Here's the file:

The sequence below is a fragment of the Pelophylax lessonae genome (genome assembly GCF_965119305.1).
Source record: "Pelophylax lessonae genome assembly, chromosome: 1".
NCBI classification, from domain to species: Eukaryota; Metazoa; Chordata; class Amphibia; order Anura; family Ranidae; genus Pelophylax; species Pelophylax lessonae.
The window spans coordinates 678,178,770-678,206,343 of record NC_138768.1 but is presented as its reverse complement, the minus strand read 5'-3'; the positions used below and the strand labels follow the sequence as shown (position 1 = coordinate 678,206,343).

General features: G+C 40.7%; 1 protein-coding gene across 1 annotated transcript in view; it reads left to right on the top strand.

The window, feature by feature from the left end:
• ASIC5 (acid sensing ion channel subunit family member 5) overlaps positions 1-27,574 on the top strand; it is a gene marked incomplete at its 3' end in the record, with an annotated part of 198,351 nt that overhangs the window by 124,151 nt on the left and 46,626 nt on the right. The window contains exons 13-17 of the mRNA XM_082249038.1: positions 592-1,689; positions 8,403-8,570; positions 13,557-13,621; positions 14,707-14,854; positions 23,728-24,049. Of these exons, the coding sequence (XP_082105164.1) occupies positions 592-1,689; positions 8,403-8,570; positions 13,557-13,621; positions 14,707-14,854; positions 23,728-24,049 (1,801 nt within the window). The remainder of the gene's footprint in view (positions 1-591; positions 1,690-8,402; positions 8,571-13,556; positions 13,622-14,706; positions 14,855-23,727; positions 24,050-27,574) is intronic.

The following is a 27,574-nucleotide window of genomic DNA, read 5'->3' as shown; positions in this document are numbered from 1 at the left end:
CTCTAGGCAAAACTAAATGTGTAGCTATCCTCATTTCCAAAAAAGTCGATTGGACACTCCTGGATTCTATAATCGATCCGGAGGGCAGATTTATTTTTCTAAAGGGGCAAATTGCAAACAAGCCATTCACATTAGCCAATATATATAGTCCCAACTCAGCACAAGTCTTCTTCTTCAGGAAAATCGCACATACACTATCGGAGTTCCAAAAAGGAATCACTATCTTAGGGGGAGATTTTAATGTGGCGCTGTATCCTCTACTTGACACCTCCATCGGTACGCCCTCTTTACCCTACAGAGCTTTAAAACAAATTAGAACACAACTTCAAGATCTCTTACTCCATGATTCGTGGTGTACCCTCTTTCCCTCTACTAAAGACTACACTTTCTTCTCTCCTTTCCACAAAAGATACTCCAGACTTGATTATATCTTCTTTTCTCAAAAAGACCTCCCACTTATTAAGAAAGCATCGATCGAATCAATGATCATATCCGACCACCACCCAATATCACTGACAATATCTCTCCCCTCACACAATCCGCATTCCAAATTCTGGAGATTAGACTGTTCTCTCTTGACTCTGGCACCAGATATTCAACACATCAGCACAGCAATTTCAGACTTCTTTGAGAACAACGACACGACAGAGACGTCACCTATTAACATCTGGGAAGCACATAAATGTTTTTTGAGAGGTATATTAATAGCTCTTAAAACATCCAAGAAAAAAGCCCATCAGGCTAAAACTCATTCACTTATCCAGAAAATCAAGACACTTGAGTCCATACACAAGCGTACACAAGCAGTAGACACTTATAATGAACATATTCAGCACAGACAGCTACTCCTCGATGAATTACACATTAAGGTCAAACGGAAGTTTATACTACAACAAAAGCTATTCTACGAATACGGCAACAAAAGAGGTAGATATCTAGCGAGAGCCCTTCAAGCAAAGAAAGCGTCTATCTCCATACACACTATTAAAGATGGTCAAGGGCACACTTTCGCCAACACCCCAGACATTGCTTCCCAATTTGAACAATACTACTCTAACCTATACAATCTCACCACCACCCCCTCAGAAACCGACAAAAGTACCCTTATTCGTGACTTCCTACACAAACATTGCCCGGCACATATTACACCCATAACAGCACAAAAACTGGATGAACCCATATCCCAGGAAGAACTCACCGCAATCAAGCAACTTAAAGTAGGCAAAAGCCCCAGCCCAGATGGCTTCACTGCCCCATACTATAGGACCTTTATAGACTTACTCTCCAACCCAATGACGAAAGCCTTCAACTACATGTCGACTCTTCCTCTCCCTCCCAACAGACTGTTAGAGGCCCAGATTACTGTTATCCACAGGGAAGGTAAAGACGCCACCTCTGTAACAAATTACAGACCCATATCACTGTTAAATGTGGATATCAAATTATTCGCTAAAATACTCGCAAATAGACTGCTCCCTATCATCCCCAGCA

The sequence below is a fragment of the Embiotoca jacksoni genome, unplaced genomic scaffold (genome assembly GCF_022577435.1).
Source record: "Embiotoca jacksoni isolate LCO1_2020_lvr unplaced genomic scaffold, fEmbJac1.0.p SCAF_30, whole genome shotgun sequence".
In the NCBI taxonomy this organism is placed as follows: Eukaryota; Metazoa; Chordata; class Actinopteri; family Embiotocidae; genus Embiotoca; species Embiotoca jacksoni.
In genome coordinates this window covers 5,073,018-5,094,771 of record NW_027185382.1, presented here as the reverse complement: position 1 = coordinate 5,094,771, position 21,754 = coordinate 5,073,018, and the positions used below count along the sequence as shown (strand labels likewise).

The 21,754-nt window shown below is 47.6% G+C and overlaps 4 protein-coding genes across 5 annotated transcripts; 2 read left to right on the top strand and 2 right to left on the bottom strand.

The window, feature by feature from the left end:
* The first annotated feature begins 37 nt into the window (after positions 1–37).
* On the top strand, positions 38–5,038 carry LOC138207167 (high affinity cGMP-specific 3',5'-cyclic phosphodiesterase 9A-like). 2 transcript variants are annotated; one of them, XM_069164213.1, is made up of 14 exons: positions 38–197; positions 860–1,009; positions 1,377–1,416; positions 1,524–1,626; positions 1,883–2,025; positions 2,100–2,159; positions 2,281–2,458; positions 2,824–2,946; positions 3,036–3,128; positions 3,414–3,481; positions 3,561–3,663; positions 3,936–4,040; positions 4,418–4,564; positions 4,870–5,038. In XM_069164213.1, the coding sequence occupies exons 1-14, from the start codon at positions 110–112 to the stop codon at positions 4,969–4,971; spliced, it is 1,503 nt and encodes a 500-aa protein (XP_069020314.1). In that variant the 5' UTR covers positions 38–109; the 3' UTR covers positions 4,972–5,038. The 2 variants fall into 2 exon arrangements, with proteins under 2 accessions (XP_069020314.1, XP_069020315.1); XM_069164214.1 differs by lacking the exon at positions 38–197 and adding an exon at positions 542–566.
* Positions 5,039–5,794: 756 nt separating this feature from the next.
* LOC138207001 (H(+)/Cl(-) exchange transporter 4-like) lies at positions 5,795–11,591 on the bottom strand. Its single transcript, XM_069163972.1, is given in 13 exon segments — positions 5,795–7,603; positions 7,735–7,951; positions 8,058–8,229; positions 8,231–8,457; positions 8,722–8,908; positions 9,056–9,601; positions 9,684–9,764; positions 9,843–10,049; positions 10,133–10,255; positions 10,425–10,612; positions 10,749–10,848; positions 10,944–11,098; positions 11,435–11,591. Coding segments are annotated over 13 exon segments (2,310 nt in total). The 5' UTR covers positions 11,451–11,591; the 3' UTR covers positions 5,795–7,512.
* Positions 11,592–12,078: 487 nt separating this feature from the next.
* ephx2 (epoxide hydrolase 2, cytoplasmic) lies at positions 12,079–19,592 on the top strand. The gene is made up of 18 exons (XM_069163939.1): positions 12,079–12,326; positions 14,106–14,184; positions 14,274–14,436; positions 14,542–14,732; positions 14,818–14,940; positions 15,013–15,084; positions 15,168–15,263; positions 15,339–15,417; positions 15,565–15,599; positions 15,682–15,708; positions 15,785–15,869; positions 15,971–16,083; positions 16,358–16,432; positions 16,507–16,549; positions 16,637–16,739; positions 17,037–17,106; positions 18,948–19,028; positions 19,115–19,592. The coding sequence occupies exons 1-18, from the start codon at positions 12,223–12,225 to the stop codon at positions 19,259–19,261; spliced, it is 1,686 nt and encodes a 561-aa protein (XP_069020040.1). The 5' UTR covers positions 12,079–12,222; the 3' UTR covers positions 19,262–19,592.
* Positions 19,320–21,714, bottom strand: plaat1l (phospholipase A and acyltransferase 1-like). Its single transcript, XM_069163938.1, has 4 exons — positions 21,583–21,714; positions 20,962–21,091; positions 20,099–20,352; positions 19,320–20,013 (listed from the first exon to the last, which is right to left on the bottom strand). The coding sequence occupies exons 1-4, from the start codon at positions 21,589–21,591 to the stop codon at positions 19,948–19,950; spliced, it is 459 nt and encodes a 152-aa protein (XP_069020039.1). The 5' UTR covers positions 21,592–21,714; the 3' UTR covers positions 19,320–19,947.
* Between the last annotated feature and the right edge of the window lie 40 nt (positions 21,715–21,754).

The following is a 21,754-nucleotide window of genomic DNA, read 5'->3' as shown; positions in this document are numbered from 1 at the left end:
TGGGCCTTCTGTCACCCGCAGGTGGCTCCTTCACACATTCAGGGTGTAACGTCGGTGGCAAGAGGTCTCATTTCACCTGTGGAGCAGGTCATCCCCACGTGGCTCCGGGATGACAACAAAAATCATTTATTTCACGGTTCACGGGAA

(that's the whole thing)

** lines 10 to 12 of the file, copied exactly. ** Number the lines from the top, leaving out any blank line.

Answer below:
The sequence below is a fragment of the Embiotoca jacksoni genome, unplaced genomic scaffold (genome assembly GCF_022577435.1).
Source record: "Embiotoca jacksoni isolate LCO1_2020_lvr unplaced genomic scaffold, fEmbJac1.0.p SCAF_30, whole genome shotgun sequence".
In the NCBI taxonomy this organism is placed as follows: Eukaryota; Metazoa; Chordata; class Actinopteri; family Embiotocidae; genus Embiotoca; species Embiotoca jacksoni.